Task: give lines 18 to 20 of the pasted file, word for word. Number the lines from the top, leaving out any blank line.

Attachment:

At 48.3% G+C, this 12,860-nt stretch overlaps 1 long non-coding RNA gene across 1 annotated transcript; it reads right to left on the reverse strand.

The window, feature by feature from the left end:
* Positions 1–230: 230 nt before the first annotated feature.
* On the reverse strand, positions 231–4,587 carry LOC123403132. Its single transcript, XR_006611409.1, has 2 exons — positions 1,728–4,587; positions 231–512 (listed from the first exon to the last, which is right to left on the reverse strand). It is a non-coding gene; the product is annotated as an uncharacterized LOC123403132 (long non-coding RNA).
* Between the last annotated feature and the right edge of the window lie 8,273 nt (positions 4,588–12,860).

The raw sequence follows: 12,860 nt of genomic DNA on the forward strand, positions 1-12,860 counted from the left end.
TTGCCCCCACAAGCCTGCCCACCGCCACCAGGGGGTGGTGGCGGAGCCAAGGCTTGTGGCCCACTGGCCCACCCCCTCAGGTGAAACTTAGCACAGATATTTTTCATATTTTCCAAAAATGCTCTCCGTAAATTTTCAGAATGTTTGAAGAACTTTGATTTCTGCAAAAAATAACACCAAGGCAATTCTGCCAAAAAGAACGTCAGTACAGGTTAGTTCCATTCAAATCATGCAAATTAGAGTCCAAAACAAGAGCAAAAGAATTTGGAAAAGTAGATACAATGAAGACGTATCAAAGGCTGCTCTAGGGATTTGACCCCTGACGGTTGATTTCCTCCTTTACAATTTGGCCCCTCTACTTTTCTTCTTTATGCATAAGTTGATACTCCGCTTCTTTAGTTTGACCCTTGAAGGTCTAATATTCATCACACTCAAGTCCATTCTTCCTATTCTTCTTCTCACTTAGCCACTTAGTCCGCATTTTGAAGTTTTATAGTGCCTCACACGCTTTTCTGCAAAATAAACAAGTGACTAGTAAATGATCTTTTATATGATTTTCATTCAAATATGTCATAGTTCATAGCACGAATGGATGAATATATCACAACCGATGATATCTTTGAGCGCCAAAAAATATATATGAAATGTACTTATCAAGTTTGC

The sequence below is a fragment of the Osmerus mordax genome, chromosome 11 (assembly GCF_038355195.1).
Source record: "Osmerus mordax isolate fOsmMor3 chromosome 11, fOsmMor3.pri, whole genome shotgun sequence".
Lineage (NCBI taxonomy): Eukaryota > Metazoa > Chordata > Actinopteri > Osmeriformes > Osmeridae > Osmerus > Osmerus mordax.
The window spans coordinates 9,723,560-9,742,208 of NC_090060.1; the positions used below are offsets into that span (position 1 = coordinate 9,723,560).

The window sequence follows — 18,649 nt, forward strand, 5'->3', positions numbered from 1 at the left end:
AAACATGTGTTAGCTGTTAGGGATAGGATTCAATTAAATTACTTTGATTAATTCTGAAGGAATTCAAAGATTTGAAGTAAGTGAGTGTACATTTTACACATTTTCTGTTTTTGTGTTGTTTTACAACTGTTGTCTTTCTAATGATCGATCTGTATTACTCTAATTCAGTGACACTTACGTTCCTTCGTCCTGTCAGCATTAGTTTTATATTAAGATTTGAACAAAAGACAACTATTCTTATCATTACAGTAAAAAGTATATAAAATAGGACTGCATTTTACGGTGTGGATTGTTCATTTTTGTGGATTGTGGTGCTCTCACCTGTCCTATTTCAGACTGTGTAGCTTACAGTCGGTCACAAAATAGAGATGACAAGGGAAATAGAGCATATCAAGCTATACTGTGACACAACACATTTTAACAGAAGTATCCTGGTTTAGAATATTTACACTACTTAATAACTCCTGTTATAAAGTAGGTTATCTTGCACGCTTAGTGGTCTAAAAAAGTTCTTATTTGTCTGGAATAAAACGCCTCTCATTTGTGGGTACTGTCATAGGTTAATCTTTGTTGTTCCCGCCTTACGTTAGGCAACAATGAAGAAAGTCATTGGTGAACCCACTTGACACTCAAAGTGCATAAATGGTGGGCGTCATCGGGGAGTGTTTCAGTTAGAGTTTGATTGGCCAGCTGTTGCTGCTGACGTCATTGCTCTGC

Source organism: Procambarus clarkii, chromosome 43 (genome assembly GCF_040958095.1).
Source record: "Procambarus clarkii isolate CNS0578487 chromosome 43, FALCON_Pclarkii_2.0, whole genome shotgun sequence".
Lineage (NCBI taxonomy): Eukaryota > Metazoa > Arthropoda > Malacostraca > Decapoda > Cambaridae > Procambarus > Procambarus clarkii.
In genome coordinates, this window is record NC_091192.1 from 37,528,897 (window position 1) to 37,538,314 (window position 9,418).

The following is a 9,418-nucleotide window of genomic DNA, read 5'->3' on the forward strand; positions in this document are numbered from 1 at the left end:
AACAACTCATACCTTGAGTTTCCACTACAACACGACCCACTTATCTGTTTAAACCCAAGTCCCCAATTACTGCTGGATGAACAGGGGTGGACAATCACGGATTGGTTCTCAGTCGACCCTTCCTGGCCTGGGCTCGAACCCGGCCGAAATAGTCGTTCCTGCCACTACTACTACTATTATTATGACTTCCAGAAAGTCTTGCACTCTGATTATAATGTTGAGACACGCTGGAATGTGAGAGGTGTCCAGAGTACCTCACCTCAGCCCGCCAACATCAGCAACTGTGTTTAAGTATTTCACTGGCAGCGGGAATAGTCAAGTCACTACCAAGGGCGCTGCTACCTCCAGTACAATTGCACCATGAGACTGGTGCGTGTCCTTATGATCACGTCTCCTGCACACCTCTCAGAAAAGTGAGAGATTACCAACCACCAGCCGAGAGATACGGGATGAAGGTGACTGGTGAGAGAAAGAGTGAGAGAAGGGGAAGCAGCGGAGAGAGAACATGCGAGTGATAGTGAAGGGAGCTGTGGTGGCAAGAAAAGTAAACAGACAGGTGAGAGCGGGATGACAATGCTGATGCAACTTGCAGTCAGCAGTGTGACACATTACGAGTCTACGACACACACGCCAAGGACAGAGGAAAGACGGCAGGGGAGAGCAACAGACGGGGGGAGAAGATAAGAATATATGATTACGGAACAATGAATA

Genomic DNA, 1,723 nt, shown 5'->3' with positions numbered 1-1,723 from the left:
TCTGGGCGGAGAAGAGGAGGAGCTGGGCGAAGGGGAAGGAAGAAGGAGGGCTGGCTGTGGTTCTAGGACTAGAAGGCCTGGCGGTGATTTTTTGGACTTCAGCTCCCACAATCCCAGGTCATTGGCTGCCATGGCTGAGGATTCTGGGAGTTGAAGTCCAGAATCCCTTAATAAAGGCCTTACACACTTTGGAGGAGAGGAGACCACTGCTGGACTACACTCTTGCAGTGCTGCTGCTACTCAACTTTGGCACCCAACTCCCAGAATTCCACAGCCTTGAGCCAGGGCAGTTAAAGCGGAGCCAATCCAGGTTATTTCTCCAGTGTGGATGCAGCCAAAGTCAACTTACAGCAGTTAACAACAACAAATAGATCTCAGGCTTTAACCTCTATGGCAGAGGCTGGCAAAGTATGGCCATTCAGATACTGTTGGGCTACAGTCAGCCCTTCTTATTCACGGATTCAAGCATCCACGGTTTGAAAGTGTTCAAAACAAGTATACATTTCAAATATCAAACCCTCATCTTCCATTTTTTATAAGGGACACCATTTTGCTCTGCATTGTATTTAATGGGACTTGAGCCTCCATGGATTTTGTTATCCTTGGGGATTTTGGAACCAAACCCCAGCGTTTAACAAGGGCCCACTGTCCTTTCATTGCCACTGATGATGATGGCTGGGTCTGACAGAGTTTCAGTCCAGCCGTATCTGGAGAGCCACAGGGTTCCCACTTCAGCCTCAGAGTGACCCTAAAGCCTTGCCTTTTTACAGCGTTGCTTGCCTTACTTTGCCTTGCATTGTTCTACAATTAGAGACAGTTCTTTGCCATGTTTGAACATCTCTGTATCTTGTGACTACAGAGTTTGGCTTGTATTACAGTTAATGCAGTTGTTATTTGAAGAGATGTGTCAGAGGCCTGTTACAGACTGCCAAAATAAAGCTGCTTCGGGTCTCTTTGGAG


The following is a 9,418-nucleotide window of genomic DNA, read 5'->3' on the forward strand; positions in this document are numbered from 1 at the left end:
AACAACTCATACCTTGAGTTTCCACTACAACACGACCCACTTATCTGTTTAAACCCAAGTCCCCAATTACTGCTGGATGAACAGGGGTGGACAATCACGGATTGGTTCTCAGTCGACCCTTCCTGGCCTGGGCTCGAACCCGGCCGAAATAGTCGTTCCTGCCACTACTACTACTATTATTATGACTTCCAGAAAGTCTTGCACTCTGATTATAATGTTGAGACACGCTGGAATGTGAGAGGTGTCCAGAGTACCTCACCTCAGCCCGCCAACATCAGCAACTGTGTTTAAGTATTTCACTGGCAGCGGGAATAGTCAAGTCACTACCAAGGGCGCTGCTACCTCCAGTACAATTGCACCATGAGACTGGTGCGTGTCCTTATGATCACGTCTCCTGCACACCTCTCAGAAAAGTGAGAGATTACCAACCACCAGCCGAGAGATACGGGATGAAGGTGACTGGTGAGAGAAAGAGTGAGAGAAGGGGAAGCAGCGGAGAGAGAACATGCGAGTGATAGTGAAGGGAGCTGTGGTGGCAAGAAAAGTAAACAGACAGGTGAGAGCGGGATGACAATGCTGATGCAACTTGCAGTCAGCAGTGTGACACATTACGAGTCTACGACACACACGCCAAGGACAGAGGAAAGACGGCAGGGGAGAGCAACAGACGGGGGGAGAAGATAAGAATATATGATTACGGAACAATGAATA

Genomic DNA, 1,723 nt, shown 5'->3' with positions numbered 1-1,723 from the left: